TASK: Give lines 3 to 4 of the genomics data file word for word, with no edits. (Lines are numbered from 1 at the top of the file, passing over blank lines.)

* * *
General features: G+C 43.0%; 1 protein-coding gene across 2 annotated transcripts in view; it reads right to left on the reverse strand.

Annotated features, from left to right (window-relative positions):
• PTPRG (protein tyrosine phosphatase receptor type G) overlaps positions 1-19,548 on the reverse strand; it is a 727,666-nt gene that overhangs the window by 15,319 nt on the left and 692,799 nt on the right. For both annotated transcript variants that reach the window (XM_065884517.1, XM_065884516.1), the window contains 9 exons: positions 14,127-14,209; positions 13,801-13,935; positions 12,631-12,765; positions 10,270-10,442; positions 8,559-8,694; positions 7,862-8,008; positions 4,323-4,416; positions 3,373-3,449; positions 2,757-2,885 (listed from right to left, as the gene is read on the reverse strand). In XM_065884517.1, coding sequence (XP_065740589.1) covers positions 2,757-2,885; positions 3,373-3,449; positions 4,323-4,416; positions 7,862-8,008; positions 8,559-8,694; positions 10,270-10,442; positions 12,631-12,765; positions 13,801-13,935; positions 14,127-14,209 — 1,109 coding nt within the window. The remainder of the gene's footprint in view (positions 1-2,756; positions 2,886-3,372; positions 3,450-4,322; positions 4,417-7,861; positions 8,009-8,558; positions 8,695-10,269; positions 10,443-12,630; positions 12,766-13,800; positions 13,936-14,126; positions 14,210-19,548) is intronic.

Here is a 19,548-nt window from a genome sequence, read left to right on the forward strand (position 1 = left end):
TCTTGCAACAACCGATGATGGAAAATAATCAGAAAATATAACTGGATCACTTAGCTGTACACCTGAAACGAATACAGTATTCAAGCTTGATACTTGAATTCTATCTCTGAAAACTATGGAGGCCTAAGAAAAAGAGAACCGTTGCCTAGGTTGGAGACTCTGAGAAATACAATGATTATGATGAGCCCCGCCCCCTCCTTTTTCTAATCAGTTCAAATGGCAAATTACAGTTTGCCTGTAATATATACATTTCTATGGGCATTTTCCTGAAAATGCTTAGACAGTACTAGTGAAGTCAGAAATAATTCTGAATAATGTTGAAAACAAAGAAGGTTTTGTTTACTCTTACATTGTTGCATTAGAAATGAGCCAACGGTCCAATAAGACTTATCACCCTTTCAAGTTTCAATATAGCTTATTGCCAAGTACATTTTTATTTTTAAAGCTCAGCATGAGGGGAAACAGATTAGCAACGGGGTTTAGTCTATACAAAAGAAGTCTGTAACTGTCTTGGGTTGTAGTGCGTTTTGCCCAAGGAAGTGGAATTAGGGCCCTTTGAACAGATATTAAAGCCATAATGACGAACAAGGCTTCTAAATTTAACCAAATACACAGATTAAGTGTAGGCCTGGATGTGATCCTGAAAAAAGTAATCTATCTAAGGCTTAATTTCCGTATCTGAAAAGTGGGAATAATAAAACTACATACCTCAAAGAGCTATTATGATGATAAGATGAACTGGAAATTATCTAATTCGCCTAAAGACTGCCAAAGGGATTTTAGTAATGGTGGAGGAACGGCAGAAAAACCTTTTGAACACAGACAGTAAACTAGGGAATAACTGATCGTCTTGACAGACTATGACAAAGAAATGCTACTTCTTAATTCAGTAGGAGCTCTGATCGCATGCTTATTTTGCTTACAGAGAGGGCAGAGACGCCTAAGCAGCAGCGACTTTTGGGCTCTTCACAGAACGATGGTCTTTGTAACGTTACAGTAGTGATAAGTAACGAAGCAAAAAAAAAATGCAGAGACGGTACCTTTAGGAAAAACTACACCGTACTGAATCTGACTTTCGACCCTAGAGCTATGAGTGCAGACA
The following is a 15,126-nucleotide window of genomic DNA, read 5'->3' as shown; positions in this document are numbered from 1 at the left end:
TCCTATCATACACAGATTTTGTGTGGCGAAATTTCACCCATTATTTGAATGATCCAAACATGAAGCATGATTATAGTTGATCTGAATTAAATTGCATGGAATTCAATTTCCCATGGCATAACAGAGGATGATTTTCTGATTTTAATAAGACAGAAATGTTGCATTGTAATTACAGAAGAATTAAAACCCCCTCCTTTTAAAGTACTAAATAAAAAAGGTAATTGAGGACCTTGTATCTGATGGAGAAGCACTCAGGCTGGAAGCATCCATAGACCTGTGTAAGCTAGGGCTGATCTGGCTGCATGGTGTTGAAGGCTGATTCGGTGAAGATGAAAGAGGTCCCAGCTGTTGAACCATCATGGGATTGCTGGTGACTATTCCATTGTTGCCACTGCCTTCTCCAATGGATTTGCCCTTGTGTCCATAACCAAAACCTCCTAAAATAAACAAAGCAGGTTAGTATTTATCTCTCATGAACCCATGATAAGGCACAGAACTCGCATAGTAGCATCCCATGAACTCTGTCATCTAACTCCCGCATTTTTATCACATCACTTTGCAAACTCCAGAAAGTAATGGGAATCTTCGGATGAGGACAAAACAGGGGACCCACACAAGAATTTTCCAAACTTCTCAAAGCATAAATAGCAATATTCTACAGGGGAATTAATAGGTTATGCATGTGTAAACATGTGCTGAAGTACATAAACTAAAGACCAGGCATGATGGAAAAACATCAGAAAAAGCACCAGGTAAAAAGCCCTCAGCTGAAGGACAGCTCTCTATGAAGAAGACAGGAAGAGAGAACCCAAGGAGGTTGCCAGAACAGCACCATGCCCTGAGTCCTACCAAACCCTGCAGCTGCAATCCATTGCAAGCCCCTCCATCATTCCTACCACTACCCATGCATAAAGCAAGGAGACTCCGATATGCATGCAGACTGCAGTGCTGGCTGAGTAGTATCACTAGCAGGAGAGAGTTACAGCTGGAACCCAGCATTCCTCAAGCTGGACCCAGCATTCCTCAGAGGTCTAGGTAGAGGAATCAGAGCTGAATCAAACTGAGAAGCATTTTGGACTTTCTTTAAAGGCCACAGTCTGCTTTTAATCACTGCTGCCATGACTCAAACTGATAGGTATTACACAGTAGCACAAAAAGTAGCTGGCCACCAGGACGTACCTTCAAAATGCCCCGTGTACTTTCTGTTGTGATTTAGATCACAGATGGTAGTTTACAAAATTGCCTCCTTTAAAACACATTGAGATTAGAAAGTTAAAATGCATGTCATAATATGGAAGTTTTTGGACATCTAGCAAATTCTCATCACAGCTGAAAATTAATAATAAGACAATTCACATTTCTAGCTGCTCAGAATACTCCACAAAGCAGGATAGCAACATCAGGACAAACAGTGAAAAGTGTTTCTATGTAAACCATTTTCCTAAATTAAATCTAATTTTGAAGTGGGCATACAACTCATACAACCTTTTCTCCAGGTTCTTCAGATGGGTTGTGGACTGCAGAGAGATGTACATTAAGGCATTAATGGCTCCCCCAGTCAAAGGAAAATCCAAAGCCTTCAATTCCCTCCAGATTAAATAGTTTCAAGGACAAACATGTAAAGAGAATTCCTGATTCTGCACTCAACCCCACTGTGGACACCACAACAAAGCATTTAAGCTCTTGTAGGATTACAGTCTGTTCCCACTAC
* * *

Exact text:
• PTPRG (protein tyrosine phosphatase receptor type G) overlaps positions 1-19,548 on the reverse strand; it is a 727,666-nt gene that overhangs the window by 15,319 nt on the left and 692,799 nt on the right. For both annotated transcript variants that reach the window (XM_065884517.1, XM_065884516.1), the window contains 9 exons: positions 14,127-14,209; positions 13,801-13,935; positions 12,631-12,765; positions 10,270-10,442; positions 8,559-8,694; positions 7,862-8,008; positions 4,323-4,416; positions 3,373-3,449; positions 2,757-2,885 (listed from right to left, as the gene is read on the reverse strand). In XM_065884517.1, coding sequence (XP_065740589.1) covers positions 2,757-2,885; positions 3,373-3,449; positions 4,323-4,416; positions 7,862-8,008; positions 8,559-8,694; positions 10,270-10,442; positions 12,631-12,765; positions 13,801-13,935; positions 14,127-14,209 — 1,109 coding nt within the window. The remainder of the gene's footprint in view (positions 1-2,756; positions 2,886-3,372; positions 3,450-4,322; positions 4,417-7,861; positions 8,009-8,558; positions 8,695-10,269; positions 10,443-12,630; positions 12,766-13,800; positions 13,936-14,126; positions 14,210-19,548) is intronic.

Here is a 19,548-nt window from a genome sequence, read left to right on the forward strand (position 1 = left end):